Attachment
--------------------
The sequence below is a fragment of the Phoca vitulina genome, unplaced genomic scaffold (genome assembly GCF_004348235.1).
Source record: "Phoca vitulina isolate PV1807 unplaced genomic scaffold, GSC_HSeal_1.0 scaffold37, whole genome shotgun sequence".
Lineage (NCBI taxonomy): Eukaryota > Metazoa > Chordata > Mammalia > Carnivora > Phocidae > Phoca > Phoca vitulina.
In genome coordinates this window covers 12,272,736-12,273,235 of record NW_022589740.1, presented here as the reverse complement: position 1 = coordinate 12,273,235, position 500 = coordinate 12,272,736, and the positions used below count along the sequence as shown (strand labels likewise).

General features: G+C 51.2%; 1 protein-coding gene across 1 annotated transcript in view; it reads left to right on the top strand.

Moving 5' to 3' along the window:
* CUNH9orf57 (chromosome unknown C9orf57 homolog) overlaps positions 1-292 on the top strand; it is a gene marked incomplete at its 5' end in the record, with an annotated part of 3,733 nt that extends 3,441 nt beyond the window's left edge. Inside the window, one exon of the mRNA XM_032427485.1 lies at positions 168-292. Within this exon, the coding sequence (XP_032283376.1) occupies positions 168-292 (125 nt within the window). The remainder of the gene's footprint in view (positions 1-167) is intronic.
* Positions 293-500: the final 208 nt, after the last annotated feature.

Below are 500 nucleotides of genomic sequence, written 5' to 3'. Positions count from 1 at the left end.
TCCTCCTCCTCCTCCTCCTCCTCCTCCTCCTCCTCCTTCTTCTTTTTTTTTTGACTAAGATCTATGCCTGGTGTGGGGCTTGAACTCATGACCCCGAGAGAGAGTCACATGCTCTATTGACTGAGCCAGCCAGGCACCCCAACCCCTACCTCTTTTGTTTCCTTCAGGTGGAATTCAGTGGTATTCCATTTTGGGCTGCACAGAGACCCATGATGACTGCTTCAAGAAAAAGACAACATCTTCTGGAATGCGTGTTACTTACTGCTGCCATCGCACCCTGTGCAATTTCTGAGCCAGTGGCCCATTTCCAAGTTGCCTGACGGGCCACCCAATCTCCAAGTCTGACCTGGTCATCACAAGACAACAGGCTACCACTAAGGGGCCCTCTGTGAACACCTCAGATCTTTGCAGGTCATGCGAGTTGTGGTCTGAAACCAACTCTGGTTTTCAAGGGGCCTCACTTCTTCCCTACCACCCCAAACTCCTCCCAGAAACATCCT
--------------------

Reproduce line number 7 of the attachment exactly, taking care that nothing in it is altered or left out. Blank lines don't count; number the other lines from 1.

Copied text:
* CUNH9orf57 (chromosome unknown C9orf57 homolog) overlaps positions 1-292 on the top strand; it is a gene marked incomplete at its 5' end in the record, with an annotated part of 3,733 nt that extends 3,441 nt beyond the window's left edge. Inside the window, one exon of the mRNA XM_032427485.1 lies at positions 168-292. Within this exon, the coding sequence (XP_032283376.1) occupies positions 168-292 (125 nt within the window). The remainder of the gene's footprint in view (positions 1-167) is intronic.